Alright, alright, alright, I know they’re corny by today’s hipster standards, but hey, they actually held up pretty well. I felt badly for poor Jennifer (leaving her on the porch like that) and Einstein (what a trooper), but otherwise, it still left me craving a hover board and realizing, as science fiction writers have known FOREVER, that messing around with time travel is a BAD IDEA.
Sometime near the end of BTTF Part III, I saw the connection between my project management gig and time travel. Indeed, I had left retirement to go back to my past, never realizing that by doing so, I would inevitably change my future. But, alas, I had.
I had now made it harder to feel good by my upcoming milestone birthday in January (don’t ask). I have added untold stress to at least four other peoples’ work lives, by leaving when I did. I have to start retirement all over again, but as a different, more “damaged” person this time. And now I need to relearn what it’s like to be in my own head.
Now, a month after re-retiring, it took just one intense moment of frustration (for reasons I won’t bore you with) to bring all of the searing jaw pain back. I guess these last six months of stress are still lying just under the surface of my consciousness, like the effects of my next ten Costco European-style butter cookies.
But today, I am sitting in our truck camper in the little town of Orofino, Idaho, on the banks of the Clearwater River, surrounded by magnificent fall leaves, crisp air, and RVs full of steelhead fishermen. It’s all so easy for them. They know what they want: To spend their days fishing for steelhead and their evenings discussing their days with their fellow fish-heads.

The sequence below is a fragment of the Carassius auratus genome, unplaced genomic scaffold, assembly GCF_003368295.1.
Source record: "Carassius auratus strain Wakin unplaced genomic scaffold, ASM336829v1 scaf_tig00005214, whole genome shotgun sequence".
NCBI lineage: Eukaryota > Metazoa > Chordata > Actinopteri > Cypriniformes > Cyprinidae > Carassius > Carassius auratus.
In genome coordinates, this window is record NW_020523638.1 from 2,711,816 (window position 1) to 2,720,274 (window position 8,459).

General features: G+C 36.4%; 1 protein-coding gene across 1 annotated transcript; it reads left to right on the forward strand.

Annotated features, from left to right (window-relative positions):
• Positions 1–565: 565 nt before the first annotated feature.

As for me, I have decided to hang back by myself, to see if it’s possible to be in my own head for just one day.
Instead of my fly rod, I have the afore-mentioned mega-tin of Costco holiday butter cookies, espresso, and more alcohol than I could possibly drink. But I also have my running gear and my laptop. I am just curious to see if I can do something worthwhile today, like pound away on the keyboard without melting down. Can I write and run today…instead of eating too many cookies with a glass of wine for lunch?
Yes: At long last, I am going for a miserable, pathetic, slow run on this beautiful fall afternoon.
And then I’ll come back, re-read this blog entry, and see if I can make it decent enough to publish.
And tomorrow, I’ll try again. Perhaps I just need to make myself into my new project.
At least I’ll now have the time to keep up with the presidential campaign nonsense and those scientists who claim that drinking tequila can help you lose weight.
“Don’t time travel into the past, roaming through the nuances as if they can change. Don’t bookmark pages you’ve already read.” (James Altucher)
Thanks for reading. I know how busy you are.